“I think that we need to have some choice,” he said, noting that the legislation protects local school districts.
The 84th district would save $2 million on energy with the legislation, mostly in schools, Canfield said
“The legislation sustains the 10-percent electric choice market in Michigan while protecting energy reliability for all Michiganders,” Austerberry said. “It also supports the transition of the state’s energy infrastructure to modern, cleaner generating technologies with provisions to maintain affordability. It addresses these issues in a fair and constructive way and provides a framework for the state to plan for its own energy future.”
The legislation renames the 2008 Clean, Renewable, and Efficient Energy Act as the Clean and Renewable and Energy Waste Reduction Act.
Other than the renewable energy requirements, the bill would:
• Keep intact, at least through 2021, a requirement that utilities save a minimum amount of power each year with efficiency programs but also boost incentives for utilities that hit higher targets. “That is going to save a significant amount of money for businesses and homeowners across the state as they use less and less energy because their homes and their businesses are retrofitted to be able to manage their energy costs much better,” said Rep. Sam Singh, an East Lansing Democrat who also touted the higher green power requirement.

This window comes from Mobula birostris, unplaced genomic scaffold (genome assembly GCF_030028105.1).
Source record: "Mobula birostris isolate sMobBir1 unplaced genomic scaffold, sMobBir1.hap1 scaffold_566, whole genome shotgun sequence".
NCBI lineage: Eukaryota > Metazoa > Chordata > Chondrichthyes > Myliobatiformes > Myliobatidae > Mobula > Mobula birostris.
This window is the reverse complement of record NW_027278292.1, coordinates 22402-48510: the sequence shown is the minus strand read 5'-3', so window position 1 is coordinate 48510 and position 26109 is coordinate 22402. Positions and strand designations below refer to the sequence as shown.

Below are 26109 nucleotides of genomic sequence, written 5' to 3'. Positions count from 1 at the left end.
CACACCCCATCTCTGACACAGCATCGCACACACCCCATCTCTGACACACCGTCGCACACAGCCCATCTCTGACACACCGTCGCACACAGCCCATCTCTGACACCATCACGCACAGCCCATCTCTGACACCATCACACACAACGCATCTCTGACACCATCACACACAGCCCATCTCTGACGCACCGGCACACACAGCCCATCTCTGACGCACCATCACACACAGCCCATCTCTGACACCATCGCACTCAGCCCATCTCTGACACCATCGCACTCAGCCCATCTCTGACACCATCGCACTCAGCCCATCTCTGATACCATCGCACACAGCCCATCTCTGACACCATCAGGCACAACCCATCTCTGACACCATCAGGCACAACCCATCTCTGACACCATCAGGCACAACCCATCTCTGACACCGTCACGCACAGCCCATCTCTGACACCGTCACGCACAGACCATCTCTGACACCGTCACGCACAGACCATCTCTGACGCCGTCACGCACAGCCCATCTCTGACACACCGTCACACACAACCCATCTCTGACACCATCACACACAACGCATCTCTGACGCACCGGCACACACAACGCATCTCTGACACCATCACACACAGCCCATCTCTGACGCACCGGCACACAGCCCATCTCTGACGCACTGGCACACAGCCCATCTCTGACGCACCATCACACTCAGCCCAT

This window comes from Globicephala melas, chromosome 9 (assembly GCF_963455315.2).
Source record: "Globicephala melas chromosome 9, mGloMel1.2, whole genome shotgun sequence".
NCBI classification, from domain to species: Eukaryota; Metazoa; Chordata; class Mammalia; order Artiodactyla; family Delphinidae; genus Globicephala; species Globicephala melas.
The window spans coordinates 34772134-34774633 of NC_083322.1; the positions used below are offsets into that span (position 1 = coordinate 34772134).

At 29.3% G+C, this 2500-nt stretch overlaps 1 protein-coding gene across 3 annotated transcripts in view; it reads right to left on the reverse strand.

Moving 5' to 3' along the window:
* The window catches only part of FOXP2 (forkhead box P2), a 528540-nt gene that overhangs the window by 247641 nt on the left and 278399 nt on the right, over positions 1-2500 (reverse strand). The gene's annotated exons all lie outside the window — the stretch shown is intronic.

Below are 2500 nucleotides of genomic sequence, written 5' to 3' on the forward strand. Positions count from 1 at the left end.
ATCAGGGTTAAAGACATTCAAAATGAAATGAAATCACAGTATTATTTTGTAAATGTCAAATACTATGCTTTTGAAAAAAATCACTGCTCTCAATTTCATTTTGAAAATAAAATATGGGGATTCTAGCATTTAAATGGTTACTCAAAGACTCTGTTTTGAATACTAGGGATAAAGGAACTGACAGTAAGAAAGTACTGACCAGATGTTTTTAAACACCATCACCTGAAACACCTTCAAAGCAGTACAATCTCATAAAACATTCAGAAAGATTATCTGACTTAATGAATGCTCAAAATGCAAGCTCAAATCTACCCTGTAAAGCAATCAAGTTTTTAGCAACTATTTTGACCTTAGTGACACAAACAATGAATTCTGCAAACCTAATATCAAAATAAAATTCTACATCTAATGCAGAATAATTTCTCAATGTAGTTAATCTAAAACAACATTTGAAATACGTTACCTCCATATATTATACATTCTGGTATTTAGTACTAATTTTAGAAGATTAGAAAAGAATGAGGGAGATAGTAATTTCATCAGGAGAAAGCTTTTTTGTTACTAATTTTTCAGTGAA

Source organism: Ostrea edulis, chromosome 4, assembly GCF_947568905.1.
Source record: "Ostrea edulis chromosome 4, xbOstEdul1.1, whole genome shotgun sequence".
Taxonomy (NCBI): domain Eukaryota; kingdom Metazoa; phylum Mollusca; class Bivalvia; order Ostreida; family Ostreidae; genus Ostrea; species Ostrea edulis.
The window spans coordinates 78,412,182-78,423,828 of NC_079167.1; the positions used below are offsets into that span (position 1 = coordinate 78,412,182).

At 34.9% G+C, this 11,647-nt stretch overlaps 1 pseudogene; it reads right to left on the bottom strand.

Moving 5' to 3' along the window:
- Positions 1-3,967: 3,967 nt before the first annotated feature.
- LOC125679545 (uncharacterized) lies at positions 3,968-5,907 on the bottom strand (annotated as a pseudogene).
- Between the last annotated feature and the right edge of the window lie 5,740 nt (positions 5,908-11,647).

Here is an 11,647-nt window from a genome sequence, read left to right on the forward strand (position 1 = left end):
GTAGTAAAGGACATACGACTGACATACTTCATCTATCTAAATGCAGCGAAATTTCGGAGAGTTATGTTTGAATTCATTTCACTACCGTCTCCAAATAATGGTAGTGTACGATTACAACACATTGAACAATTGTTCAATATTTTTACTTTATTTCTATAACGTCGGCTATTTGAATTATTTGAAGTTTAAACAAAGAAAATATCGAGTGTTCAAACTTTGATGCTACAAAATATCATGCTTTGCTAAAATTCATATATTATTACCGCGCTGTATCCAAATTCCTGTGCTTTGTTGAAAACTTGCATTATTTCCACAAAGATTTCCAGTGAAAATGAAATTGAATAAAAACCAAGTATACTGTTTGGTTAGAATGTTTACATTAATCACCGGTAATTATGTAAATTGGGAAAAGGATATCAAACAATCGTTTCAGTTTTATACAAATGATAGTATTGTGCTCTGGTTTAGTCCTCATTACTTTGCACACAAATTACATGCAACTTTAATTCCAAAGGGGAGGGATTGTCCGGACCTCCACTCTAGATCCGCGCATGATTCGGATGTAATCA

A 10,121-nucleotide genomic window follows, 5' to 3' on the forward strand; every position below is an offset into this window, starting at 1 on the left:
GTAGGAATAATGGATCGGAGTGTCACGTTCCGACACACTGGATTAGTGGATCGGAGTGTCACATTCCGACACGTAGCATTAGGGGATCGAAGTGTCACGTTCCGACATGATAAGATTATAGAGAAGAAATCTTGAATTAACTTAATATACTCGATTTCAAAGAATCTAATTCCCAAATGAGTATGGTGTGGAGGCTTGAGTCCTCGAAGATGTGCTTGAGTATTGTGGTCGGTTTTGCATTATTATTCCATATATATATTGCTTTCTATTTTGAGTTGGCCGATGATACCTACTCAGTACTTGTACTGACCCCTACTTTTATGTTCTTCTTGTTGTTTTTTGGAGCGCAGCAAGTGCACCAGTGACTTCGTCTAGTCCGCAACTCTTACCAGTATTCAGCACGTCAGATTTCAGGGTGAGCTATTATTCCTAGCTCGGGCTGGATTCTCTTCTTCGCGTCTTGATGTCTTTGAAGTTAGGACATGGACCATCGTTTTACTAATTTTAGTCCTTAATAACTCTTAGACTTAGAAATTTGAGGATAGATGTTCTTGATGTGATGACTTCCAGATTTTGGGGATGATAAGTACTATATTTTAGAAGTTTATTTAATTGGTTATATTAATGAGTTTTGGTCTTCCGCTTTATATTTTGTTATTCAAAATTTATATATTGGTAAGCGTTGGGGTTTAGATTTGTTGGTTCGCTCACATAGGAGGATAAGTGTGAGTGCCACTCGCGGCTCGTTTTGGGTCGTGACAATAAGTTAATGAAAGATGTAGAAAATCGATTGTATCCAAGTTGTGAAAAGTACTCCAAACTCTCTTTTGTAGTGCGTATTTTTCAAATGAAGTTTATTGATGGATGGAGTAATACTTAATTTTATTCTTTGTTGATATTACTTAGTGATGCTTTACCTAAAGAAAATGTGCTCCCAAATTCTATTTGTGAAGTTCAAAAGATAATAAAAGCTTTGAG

• Detail how state regulators would set capacity charges that customers of alternative suppliers, which supply the power through the utilities’ distribution systems, could have to pay to help meet peak reserve margins. A coalition of major companies and school districts that now buy in the choice market said it secured “guardrails” if a Public Service Commission process is used instead of one through a regional transmission entity.
• Specify that if customers return to their home utility, they could not go back to a competitor for six years. Because the 10 percent limit has been reached, more than 11,000 Consumers and DTE customers are in a queue waiting to buy from competitors. The legislation specifies that if market conditions change, competitors lose customers in mass to the utilities with no new customers to take their place and choice falls below 10 percent, that new ratio would become the cap for six years.
“This is a big win for our friends and neighbors and hometown residential ratepayers across the state and it’s a win for in-state Michigan energy,” said House Energy Policy Committee Chairman Aric Nesbitt, a Lawton Republican. “Everybody gave a little to produce what I think is a good long-term energy package.”
• Not apply – for now – a “grid” charge to new customers participating in a net metering program, instead requiring a study to determine an appropriate fee. These are residents and businesses with their own wind turbines, solar panels or other types of renewable sources that reduce their electric bills.
The Associated Press contributed to this report.